How Long Should the Process Run For?

Samuel Wilson


Watching the Utility

If nIters is high enough, this process will run forever. However, if you were to look at the utility of each iteration, you would probably notice diminishing returns. Once the parameter space is thoroughly explored, the utility tends to converge to a certain value, depending on the acquisition function used. The example below shows that as time goes on, the expected improvement converges towards 0.

Plotting Progress

By default, the BayesianOptimization function displays the progress in the viewer (browser, if not using Rstudio).


sf <- function(x) dnorm(x,3,2)*1.5 + dnorm(x,7,1) + dnorm(x,10,2)

ScoringFunction <- function(x) {
  return(list(Score = sf(x)))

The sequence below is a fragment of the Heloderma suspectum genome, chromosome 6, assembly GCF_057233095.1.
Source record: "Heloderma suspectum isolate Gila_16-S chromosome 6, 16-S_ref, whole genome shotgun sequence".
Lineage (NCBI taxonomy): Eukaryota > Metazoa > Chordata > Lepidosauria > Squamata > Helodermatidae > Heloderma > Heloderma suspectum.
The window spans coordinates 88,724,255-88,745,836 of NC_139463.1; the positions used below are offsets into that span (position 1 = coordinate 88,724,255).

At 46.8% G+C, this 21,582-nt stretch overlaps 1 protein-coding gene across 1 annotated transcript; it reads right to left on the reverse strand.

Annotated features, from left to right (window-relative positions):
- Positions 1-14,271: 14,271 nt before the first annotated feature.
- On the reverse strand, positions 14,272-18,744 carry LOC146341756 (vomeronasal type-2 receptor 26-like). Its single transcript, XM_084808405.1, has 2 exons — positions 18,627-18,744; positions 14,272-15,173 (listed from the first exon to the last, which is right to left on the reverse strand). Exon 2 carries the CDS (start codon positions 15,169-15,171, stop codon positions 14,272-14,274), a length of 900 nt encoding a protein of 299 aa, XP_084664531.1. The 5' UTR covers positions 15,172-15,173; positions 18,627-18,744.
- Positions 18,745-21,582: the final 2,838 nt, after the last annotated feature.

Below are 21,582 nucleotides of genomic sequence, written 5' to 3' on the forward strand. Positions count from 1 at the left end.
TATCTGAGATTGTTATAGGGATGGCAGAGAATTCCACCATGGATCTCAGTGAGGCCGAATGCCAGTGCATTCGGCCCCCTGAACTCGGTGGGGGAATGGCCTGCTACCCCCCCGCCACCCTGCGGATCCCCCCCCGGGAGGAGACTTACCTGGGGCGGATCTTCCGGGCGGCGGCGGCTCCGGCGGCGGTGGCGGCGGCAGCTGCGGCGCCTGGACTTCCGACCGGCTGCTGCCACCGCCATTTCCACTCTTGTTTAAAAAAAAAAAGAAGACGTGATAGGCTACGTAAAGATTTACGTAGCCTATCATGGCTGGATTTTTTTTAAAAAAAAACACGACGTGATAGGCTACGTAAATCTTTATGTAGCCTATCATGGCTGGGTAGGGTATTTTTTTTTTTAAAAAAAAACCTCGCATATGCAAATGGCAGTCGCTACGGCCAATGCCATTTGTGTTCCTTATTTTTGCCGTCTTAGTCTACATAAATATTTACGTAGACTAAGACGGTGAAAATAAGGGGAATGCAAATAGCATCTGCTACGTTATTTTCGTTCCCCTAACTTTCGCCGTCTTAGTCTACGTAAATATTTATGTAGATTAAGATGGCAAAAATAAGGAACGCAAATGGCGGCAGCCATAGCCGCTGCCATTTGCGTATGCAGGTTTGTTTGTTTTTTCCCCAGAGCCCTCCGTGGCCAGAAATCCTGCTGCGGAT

bounds = list(x = c(0,15))

Results <- BayesianOptimization(
    FUN = ScoringFunction
  , bounds = bounds
  , initGrid = data.table(x=c(1,4,8,12))
  , bulkNew = 1
  , nIters = 12
  , acq = "ei"
  , gsPoints = 10
  , minClusterUtility = 1
  , plotProgress = TRUE

This progress plot is updated at each iteration:

Notice how the expected improvement eventually converges to 0 (the graph shows the upper confidence bound divided by y_max). If you notice that your utility has converged, it may be a good time to stop the process manually. Keep in mind, if you stop the process manually, results will not be returned, so it is important to use the saveIntermediate field if you plan on doing this.